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DC Crew
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Discussion Starter #1
You know that little view finder you look through to see what you are taking a picture of?

DON'T USE IT. (Ever)

Why? Unless you like pictures with 1/3 of the car cut off, I don't recommend using it. if your camera is digital, ALWAYS (always always) use the LED display to see EXACTLY what you are taking a picture of.

The little view finders are horribly inaccurate. If you MUST use a view finder (non digital) once you capture the car in the view finder, you should step back 10 feet and take the picture.

I see so many great pictures in the gallery with some part of the car cut off.


Have fun.
:thumbsup:
 

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Good Info Pat. Thanks for sharing your expert advice......:laughing:
 

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Are you talking to me???
Boy you better not be talkin’ to me…… :smokin:

:rolling: :rolling: :rolling: :rolling:

When it comes to photography, you could say I’m not an Expert. Thanks for the viewfinder tip Patrick. :thumbsup:
 

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DC Crew
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Discussion Starter #5
basecorvette said:
Are you talking to me???
Boy you better not be talkin’ to me…… :smokin:

:rolling: :rolling: :rolling: :rolling:

When it comes to photography, you could say I’m not an Expert. Thanks for the viewfinder tip Patrick. :thumbsup:
I'm not an expert either, my wife is though, and she's taught me a thing or two about digital camera's.
 

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Liftin' the fronts
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I guess it depends on the camera, mine works fine . I had one in the 70s that allways shot to the left, all you had to do was cut off part of the car by aiming to the right and then the shot was great. Cameras, arn't they fun ?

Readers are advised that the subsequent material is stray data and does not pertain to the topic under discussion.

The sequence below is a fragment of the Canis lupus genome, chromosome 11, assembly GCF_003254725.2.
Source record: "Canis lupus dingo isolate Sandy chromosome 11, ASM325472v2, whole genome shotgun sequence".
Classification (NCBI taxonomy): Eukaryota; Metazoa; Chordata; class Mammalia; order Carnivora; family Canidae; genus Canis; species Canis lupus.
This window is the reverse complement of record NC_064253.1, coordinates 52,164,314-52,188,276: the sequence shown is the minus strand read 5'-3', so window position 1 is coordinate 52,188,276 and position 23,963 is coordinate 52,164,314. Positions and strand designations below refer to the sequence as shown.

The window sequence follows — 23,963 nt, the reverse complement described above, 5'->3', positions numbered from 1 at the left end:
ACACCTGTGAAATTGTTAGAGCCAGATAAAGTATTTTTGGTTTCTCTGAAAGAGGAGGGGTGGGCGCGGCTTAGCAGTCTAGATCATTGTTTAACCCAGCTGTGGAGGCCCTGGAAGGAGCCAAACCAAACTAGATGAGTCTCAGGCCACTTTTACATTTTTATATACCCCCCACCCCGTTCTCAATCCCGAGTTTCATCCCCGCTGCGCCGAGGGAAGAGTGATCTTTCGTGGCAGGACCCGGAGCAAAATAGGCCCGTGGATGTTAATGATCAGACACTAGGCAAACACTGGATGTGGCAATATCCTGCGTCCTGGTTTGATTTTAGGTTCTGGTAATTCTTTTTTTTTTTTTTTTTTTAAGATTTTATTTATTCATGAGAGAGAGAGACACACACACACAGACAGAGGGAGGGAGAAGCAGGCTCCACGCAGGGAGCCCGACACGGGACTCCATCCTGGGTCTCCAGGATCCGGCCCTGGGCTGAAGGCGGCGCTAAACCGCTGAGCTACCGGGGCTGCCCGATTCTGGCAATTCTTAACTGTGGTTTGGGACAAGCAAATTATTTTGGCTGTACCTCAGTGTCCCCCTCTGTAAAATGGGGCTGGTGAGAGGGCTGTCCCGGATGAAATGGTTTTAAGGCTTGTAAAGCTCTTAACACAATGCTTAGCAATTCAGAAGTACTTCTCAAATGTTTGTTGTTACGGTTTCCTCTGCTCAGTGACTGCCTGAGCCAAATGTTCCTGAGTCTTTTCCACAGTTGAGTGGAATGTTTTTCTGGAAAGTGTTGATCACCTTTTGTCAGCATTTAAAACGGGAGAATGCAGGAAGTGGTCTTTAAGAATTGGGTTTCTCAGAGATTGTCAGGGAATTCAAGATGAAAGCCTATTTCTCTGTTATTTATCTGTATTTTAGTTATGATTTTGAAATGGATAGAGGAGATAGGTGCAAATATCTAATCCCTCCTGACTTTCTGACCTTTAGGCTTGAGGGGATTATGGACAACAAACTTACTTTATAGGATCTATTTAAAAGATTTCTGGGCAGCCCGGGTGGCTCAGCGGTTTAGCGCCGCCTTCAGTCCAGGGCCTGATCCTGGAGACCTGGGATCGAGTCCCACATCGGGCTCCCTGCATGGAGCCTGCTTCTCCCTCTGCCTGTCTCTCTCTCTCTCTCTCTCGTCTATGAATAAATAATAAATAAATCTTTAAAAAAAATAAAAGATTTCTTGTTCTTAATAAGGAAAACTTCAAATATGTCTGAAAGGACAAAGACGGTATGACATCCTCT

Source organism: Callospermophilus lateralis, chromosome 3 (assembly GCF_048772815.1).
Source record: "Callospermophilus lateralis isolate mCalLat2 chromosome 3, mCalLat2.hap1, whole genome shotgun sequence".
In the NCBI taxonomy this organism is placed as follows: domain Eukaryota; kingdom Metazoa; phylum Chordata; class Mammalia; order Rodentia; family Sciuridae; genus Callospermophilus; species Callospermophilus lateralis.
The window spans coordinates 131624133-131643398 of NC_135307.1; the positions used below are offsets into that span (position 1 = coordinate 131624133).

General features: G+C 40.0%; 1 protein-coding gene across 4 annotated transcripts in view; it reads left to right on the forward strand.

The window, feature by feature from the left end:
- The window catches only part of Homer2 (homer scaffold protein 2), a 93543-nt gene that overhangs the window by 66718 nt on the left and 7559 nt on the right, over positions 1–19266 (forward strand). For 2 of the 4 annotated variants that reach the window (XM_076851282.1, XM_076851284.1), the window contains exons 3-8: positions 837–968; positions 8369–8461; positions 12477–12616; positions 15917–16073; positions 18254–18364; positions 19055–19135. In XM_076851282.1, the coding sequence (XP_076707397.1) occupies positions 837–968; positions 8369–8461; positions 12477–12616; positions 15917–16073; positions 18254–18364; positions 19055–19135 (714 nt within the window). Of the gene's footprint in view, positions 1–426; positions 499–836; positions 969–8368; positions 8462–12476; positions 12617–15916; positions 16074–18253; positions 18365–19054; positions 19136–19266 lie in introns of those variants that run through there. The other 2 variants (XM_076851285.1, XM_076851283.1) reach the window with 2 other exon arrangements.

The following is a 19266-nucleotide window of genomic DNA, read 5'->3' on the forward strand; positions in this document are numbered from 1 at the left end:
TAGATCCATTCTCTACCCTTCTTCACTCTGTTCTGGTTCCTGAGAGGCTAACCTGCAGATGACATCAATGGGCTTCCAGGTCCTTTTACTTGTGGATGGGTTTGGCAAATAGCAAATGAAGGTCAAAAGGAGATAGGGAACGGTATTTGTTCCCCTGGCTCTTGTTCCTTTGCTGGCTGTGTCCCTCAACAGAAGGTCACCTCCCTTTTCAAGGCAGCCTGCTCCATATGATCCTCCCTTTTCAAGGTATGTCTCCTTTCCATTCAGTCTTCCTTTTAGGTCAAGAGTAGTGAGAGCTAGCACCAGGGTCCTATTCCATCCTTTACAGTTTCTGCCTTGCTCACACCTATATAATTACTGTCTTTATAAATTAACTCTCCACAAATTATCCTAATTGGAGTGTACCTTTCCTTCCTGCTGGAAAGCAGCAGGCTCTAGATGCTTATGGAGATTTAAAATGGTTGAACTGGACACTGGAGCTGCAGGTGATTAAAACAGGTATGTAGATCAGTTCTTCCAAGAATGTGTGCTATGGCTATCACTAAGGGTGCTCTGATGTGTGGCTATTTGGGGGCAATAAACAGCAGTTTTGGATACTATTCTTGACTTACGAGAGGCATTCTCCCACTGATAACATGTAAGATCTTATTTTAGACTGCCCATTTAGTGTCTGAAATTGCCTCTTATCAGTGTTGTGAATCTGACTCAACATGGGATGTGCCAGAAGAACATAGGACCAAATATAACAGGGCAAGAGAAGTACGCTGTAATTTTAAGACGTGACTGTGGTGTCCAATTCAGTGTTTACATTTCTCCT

Bob
(picture taker):buhbye:
 

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DC PIT CREW BOSS
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Another good tip is to remove the lens cap
 

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also make sure your finger isn't in front of the lens. :D
 

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Nina said:
also make sure your finger isn't in front of the lens. :D

:laughing: :laughing: :laughing: I'm real good at that one.

I think its ok to use the viewfinder for objects that are a good distance away, but the closer you get to your subject the more important it is to use the led display. :)
 

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Hmmmm

any photo i have ever taken with our hp digi cam and with the view finder came out excellent. I've even done shots of cars on the road(84GRAND SPORT and MrNuke's cars) at 65 mph without issue.

Maybe some cameras clip the edges and some do not?
 

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I know, reanimating a dead thread.. probably a no-no.

Fast rule of thumb.. most p&s digital cams your better off using the LCD. they are typically 90-100% coverage.. and centered correctly. They have to be, because the image being displayed comes straight from the imaging sensor... so the display might show a bit less than the entire picture, but it cannot show more.

The viewfinders aren't always linked to the sensor on digital cameras, so they can be unreliable and drift off center. Some of the bottom end cameras may only offer 85% or so coverage in the viewfinder.. which will make it pretty hard to get things positioned. Most LCD's windup showing 95% or better of the picture.